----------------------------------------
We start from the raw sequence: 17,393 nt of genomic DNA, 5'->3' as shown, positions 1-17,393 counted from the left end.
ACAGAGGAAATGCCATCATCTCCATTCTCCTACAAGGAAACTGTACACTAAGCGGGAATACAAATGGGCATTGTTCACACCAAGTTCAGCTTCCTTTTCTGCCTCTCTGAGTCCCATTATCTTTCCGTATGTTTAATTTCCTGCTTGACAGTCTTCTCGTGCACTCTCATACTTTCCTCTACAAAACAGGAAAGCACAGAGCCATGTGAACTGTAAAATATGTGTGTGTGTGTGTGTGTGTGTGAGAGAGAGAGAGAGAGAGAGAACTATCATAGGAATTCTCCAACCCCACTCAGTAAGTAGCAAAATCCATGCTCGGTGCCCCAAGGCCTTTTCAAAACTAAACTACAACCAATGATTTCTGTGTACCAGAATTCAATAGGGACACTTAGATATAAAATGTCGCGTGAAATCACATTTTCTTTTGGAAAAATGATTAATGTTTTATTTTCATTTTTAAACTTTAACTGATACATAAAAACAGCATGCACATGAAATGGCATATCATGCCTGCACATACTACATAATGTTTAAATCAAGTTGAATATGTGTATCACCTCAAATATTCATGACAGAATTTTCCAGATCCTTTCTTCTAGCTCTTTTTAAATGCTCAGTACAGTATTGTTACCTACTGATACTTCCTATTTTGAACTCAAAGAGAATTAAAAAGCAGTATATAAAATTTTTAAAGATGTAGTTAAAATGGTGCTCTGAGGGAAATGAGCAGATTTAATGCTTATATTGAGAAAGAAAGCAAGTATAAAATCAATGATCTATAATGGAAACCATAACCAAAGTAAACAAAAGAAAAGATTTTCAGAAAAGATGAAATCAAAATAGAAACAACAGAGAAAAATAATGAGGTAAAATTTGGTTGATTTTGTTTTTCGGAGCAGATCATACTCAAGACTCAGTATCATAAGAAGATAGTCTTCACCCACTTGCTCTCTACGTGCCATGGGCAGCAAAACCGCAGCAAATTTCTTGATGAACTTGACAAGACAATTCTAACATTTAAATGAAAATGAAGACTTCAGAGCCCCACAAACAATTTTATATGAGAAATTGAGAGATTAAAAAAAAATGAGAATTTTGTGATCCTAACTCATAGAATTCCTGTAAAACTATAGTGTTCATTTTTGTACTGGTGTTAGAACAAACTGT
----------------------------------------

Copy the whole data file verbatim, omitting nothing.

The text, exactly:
We start from the raw sequence: 17,393 nt of genomic DNA, 5'->3' as shown, positions 1-17,393 counted from the left end.
ACAGAGGAAATGCCATCATCTCCATTCTCCTACAAGGAAACTGTACACTAAGCGGGAATACAAATGGGCATTGTTCACACCAAGTTCAGCTTCCTTTTCTGCCTCTCTGAGTCCCATTATCTTTCCGTATGTTTAATTTCCTGCTTGACAGTCTTCTCGTGCACTCTCATACTTTCCTCTACAAAACAGGAAAGCACAGAGCCATGTGAACTGTAAAATATGTGTGTGTGTGTGTGTGTGTGTGAGAGAGAGAGAGAGAGAGAGAACTATCATAGGAATTCTCCAACCCCACTCAGTAAGTAGCAAAATCCATGCTCGGTGCCCCAAGGCCTTTTCAAAACTAAACTACAACCAATGATTTCTGTGTACCAGAATTCAATAGGGACACTTAGATATAAAATGTCGCGTGAAATCACATTTTCTTTTGGAAAAATGATTAATGTTTTATTTTCATTTTTAAACTTTAACTGATACATAAAAACAGCATGCACATGAAATGGCATATCATGCCTGCACATACTACATAATGTTTAAATCAAGTTGAATATGTGTATCACCTCAAATATTCATGACAGAATTTTCCAGATCCTTTCTTCTAGCTCTTTTTAAATGCTCAGTACAGTATTGTTACCTACTGATACTTCCTATTTTGAACTCAAAGAGAATTAAAAAGCAGTATATAAAATTTTTAAAGATGTAGTTAAAATGGTGCTCTGAGGGAAATGAGCAGATTTAATGCTTATATTGAGAAAGAAAGCAAGTATAAAATCAATGATCTATAATGGAAACCATAACCAAAGTAAACAAAAGAAAAGATTTTCAGAAAAGATGAAATCAAAATAGAAACAACAGAGAAAAATAATGAGGTAAAATTTGGTTGATTTTGTTTTTCGGAGCAGATCATACTCAAGACTCAGTATCATAAGAAGATAGTCTTCACCCACTTGCTCTCTACGTGCCATGGGCAGCAAAACCGCAGCAAATTTCTTGATGAACTTGACAAGACAATTCTAACATTTAAATGAAAATGAAGACTTCAGAGCCCCACAAACAATTTTATATGAGAAATTGAGAGATTAAAAAAAAATGAGAATTTTGTGATCCTAACTCATAGAATTCCTGTAAAACTATAGTGTTCATTTTTGTACTGGTGTTAGAACAAACTGT